2019 in Review: Consolidation the name of the game

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As various sectors of print expanded and contracted, the benefits of buying a rival could not be underestimated, with 2019 seeing a flurry of consolidation in the print industry large and small.

Printers splashed the cash on buying businesses: 2019
Printers splashed the cash on buying businesses: 2019

IVE bought Salmat’s distribution business for $25m, and said it would be spending a similar sum in upgrading the operations. GJI Group had a busy year, buying Colour Corp first, then Signpac, to add to its growing portfolio of niche businesses. Lamson Paragon bought Gippsland Trade Printers; TC Printing bought Conlay Press; Guru Labels bought TyTags; Labelmakers bought LeMac; Avon bought Auscote in Brisbane, while also in Brisbane Vivid Finishing bought Elite Finishing; and Eckersley Group bought Cross & Hamilton. On the Apple Isle, Flying Colours bought Saunders Print in a major growth move, with Flying Colours chief Craig Pierce then taking a step back.

Southern Colour bought the assets of collapsed Rooster IMC, and took over the lease to the building in Mount Waverley, which has seen a succession of high profile print businesses occupy it, from Buscome Vicprint, through Penfold Buscome, to Geon, and then Rooster. Southern CEO Rod Dawson quipped that he told his staff it wasn’t Court #3 at Wimbledon, (the graveyard of Aussie tennis hopefuls). Also buying a large customer list was Finsbury Green, which bought the list and some of the assets of collapsed Waratah Group.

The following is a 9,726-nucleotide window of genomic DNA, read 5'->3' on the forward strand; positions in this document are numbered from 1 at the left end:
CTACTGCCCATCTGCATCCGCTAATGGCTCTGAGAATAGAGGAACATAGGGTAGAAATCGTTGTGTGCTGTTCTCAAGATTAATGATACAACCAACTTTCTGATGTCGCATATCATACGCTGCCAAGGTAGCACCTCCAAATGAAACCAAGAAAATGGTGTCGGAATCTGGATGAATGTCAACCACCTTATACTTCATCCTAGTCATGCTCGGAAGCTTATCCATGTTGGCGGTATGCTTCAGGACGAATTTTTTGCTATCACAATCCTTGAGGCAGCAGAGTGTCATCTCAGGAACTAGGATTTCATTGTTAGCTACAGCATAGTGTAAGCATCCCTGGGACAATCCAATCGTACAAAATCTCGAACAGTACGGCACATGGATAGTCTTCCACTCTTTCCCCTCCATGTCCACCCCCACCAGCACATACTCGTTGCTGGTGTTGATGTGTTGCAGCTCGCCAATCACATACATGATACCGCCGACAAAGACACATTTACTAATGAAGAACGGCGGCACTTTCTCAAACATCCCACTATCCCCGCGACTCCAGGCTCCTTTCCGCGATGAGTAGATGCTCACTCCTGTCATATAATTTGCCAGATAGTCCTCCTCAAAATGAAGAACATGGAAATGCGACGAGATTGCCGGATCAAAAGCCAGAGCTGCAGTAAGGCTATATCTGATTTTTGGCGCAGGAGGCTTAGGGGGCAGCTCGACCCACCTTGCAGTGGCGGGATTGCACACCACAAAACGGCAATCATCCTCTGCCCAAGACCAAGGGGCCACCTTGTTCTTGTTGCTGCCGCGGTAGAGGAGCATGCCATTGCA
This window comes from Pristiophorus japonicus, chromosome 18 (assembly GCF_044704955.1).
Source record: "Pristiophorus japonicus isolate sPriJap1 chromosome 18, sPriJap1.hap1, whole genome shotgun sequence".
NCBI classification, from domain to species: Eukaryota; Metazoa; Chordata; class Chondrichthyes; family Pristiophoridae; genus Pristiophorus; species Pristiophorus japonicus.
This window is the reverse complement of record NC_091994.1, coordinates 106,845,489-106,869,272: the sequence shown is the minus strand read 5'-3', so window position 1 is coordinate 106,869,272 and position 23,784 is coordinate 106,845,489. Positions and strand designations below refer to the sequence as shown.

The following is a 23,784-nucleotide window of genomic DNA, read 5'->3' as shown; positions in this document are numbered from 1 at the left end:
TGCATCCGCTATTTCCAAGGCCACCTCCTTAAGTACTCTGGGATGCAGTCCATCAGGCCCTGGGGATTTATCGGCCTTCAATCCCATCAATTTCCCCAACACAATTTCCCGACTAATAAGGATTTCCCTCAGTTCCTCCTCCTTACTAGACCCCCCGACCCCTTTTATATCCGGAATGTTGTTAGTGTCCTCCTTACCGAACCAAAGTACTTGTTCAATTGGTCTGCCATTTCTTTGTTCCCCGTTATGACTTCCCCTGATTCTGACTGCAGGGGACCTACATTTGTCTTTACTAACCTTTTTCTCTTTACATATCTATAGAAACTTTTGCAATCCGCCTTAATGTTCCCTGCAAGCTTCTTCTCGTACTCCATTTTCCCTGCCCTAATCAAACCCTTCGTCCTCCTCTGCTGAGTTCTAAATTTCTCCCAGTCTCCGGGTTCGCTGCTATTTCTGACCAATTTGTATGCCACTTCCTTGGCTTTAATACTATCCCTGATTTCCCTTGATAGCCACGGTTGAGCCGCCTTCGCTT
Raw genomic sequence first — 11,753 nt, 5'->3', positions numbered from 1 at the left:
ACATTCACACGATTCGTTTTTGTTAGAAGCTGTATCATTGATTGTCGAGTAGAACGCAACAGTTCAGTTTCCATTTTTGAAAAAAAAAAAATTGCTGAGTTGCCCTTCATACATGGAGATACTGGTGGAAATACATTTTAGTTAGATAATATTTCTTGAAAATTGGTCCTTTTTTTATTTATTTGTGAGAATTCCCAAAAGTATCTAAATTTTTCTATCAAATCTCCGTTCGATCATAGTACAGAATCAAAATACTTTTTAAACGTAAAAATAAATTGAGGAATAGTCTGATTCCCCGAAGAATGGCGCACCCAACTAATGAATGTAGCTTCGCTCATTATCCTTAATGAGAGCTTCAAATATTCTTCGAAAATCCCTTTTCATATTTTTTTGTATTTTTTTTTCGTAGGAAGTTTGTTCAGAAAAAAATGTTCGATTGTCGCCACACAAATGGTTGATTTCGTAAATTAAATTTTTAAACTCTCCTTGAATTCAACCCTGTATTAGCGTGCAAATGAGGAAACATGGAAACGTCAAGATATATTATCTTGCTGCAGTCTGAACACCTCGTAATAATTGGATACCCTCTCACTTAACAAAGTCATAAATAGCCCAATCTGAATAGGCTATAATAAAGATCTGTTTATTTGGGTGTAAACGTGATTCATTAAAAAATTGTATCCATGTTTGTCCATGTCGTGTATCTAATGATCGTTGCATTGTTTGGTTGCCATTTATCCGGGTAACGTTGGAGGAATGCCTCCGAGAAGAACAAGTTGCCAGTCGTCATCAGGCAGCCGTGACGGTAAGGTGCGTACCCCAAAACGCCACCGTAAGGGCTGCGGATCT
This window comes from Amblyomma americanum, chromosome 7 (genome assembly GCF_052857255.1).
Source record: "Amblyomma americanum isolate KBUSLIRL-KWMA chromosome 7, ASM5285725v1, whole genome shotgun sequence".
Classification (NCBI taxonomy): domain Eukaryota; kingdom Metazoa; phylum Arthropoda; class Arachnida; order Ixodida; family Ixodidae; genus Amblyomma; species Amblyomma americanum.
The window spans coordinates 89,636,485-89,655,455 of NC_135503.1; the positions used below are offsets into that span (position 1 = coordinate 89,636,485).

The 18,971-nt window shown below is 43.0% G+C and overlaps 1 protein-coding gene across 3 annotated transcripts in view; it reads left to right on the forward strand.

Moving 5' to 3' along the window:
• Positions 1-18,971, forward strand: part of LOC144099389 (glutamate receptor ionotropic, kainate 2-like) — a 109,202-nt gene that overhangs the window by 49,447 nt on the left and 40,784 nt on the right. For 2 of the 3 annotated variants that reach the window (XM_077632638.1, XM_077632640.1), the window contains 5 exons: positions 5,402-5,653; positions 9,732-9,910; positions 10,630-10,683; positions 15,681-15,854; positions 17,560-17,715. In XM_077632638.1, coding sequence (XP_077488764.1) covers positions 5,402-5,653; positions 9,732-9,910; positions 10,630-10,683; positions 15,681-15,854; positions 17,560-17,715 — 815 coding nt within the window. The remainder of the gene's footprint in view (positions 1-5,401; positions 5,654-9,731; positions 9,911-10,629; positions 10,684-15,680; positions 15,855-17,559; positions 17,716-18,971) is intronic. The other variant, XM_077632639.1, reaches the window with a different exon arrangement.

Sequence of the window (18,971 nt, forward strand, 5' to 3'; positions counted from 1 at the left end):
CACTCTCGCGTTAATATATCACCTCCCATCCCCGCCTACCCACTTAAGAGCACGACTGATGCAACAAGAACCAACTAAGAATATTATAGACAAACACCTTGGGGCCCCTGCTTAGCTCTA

Label giant CCL bought Stuck on You for $8.1m, 25 years after owner Carrie Felton founded the business after failing to find the right labels for her son’s school supplies.

Across the Tasman, the heatset market went from three players to two when Mainland bought Inkwise. The biggest spend of the year was the $1.7bn investment by Nippon Paper in buying the Orora ANZ Fibre business.

On the supply side, paper merchant Spicers was bought by giant Japanese operation Kokusai Pulp & Paper, providing real benefits to the local market in supply – and six months later, Spicers bought the country’s biggest independent merchant Direct Paper, with the O’Neill brothers set to remain in the business. Terry Brisset handed over the reins of his roller business after virtually half a century, selling to Böttcher. The big two wide format players in New Zealand became one when Aarque bought Jenrite.

And over in New York, corporate lawyers were rubbing their hands with glee: first at the failed $6bn Xerox Fujifilm merger, which saw Xerox CEO Jeff Jacobson lose his job and Fujifilm launch a $1bn lawsuit, which it then dropped when Xerox agreed to sell its stake in Fuji Xerox for $2.3bn – and latterly at Xerox’s hostile $33bn takeover bid for HP, a company nine times its size.

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